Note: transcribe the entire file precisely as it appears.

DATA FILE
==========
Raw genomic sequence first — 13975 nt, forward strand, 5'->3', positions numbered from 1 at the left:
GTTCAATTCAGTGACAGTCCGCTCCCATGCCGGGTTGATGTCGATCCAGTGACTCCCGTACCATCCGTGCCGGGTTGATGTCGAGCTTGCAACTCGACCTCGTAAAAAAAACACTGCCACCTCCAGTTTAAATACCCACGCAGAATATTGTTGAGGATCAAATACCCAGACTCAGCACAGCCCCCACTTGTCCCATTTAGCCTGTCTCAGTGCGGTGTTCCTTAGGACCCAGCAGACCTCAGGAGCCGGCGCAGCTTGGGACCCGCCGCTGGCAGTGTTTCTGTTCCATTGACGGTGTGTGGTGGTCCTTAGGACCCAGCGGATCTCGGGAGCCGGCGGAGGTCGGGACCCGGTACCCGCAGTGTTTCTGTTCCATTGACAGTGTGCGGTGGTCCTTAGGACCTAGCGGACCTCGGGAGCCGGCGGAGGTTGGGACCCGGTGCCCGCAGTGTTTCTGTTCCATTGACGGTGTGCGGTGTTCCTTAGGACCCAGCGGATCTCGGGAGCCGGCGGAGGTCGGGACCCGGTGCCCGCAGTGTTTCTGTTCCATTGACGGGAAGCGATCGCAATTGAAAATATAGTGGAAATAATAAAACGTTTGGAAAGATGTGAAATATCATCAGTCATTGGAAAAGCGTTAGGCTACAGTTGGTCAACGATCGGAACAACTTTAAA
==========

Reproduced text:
Raw genomic sequence first — 13975 nt, forward strand, 5'->3', positions numbered from 1 at the left:
GTTCAATTCAGTGACAGTCCGCTCCCATGCCGGGTTGATGTCGATCCAGTGACTCCCGTACCATCCGTGCCGGGTTGATGTCGAGCTTGCAACTCGACCTCGTAAAAAAAACACTGCCACCTCCAGTTTAAATACCCACGCAGAATATTGTTGAGGATCAAATACCCAGACTCAGCACAGCCCCCACTTGTCCCATTTAGCCTGTCTCAGTGCGGTGTTCCTTAGGACCCAGCAGACCTCAGGAGCCGGCGCAGCTTGGGACCCGCCGCTGGCAGTGTTTCTGTTCCATTGACGGTGTGTGGTGGTCCTTAGGACCCAGCGGATCTCGGGAGCCGGCGGAGGTCGGGACCCGGTACCCGCAGTGTTTCTGTTCCATTGACAGTGTGCGGTGGTCCTTAGGACCTAGCGGACCTCGGGAGCCGGCGGAGGTTGGGACCCGGTGCCCGCAGTGTTTCTGTTCCATTGACGGTGTGCGGTGTTCCTTAGGACCCAGCGGATCTCGGGAGCCGGCGGAGGTCGGGACCCGGTGCCCGCAGTGTTTCTGTTCCATTGACGGGAAGCGATCGCAATTGAAAATATAGTGGAAATAATAAAACGTTTGGAAAGATGTGAAATATCATCAGTCATTGGAAAAGCGTTAGGCTACAGTTGGTCAACGATCGGAACAACTTTAAA